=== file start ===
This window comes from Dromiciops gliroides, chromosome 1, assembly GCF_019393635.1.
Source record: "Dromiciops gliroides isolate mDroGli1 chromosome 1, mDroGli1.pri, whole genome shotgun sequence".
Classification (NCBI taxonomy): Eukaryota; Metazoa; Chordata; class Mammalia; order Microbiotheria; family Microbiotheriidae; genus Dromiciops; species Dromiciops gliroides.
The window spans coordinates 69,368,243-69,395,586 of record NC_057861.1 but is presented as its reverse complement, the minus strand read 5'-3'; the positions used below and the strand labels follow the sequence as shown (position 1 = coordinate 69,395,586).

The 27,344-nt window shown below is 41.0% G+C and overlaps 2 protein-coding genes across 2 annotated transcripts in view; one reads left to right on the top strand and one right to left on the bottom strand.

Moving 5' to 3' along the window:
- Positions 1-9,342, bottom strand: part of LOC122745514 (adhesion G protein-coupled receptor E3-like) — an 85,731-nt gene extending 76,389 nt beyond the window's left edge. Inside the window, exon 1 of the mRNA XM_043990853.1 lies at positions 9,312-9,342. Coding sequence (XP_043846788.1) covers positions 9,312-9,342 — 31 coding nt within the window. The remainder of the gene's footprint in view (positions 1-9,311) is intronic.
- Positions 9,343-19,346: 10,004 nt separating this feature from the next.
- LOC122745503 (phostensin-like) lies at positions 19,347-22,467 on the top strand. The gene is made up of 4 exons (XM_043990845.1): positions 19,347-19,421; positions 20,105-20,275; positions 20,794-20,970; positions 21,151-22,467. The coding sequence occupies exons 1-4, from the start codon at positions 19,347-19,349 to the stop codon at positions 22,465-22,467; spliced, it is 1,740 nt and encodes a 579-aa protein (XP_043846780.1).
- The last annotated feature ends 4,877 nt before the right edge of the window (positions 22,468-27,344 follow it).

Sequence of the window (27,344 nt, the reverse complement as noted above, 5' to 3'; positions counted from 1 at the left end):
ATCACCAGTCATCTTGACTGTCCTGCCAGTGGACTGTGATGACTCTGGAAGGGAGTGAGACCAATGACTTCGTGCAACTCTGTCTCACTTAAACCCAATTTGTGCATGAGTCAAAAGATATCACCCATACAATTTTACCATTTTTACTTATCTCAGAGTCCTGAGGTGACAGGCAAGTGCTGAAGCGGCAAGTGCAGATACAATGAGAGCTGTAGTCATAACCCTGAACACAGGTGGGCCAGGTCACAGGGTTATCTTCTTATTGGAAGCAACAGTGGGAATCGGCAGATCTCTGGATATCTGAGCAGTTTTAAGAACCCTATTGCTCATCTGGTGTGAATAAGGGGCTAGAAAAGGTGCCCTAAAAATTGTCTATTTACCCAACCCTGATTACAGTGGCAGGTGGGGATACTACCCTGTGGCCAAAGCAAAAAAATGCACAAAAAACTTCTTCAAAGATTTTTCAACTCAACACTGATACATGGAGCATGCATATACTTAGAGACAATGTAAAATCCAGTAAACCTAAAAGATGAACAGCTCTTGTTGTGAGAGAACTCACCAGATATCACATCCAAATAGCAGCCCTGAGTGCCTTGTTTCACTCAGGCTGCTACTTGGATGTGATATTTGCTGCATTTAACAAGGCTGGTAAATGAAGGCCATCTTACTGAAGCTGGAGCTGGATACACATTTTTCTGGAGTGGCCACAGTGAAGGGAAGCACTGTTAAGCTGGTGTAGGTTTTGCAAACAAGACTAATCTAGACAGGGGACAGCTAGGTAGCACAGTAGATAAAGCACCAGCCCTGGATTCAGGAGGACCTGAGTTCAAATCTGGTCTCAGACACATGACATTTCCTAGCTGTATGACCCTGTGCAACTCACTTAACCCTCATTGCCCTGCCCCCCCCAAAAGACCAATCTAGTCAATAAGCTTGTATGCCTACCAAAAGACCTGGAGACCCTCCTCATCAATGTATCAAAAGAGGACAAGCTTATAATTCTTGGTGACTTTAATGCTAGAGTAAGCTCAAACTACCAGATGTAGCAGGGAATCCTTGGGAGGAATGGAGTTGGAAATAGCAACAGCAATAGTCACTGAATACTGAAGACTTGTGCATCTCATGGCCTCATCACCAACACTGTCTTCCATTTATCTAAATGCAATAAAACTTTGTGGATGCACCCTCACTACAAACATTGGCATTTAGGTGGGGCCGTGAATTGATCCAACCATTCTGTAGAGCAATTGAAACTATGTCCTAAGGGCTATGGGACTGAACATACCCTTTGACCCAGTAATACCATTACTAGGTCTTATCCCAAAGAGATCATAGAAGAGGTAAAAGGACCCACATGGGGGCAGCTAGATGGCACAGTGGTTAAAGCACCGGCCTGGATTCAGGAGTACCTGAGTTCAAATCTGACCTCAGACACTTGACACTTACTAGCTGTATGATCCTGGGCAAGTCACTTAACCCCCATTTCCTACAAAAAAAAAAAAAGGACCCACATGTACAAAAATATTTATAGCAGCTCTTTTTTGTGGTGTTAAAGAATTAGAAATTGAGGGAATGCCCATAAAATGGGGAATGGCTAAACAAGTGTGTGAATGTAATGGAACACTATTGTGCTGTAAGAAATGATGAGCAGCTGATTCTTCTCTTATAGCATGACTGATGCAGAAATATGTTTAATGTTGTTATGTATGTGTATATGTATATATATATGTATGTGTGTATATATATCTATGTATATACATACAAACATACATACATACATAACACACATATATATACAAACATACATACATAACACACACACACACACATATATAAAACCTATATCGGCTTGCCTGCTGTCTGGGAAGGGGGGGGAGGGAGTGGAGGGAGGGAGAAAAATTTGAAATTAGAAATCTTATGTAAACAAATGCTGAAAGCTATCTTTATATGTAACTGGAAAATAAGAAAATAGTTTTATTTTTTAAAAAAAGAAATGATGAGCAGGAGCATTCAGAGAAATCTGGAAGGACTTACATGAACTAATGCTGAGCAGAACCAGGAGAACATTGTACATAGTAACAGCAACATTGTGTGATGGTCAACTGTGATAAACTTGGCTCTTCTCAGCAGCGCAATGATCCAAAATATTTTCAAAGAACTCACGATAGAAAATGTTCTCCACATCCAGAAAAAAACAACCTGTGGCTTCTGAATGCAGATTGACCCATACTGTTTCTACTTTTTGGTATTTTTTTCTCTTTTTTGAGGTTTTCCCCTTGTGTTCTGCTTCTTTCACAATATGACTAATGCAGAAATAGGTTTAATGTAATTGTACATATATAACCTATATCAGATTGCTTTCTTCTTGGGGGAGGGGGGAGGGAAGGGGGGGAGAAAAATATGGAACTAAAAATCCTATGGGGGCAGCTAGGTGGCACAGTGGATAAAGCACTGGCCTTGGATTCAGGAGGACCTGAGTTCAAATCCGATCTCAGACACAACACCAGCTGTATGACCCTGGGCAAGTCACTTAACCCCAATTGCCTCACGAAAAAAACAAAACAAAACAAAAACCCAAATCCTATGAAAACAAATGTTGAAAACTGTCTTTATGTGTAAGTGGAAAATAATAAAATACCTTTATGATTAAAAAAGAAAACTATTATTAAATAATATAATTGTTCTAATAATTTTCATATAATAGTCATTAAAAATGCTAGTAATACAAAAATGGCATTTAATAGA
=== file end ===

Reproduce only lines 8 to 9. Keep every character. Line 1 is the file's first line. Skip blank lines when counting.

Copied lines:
- Positions 9,343-19,346: 10,004 nt separating this feature from the next.
- LOC122745503 (phostensin-like) lies at positions 19,347-22,467 on the top strand. The gene is made up of 4 exons (XM_043990845.1): positions 19,347-19,421; positions 20,105-20,275; positions 20,794-20,970; positions 21,151-22,467. The coding sequence occupies exons 1-4, from the start codon at positions 19,347-19,349 to the stop codon at positions 22,465-22,467; spliced, it is 1,740 nt and encodes a 579-aa protein (XP_043846780.1).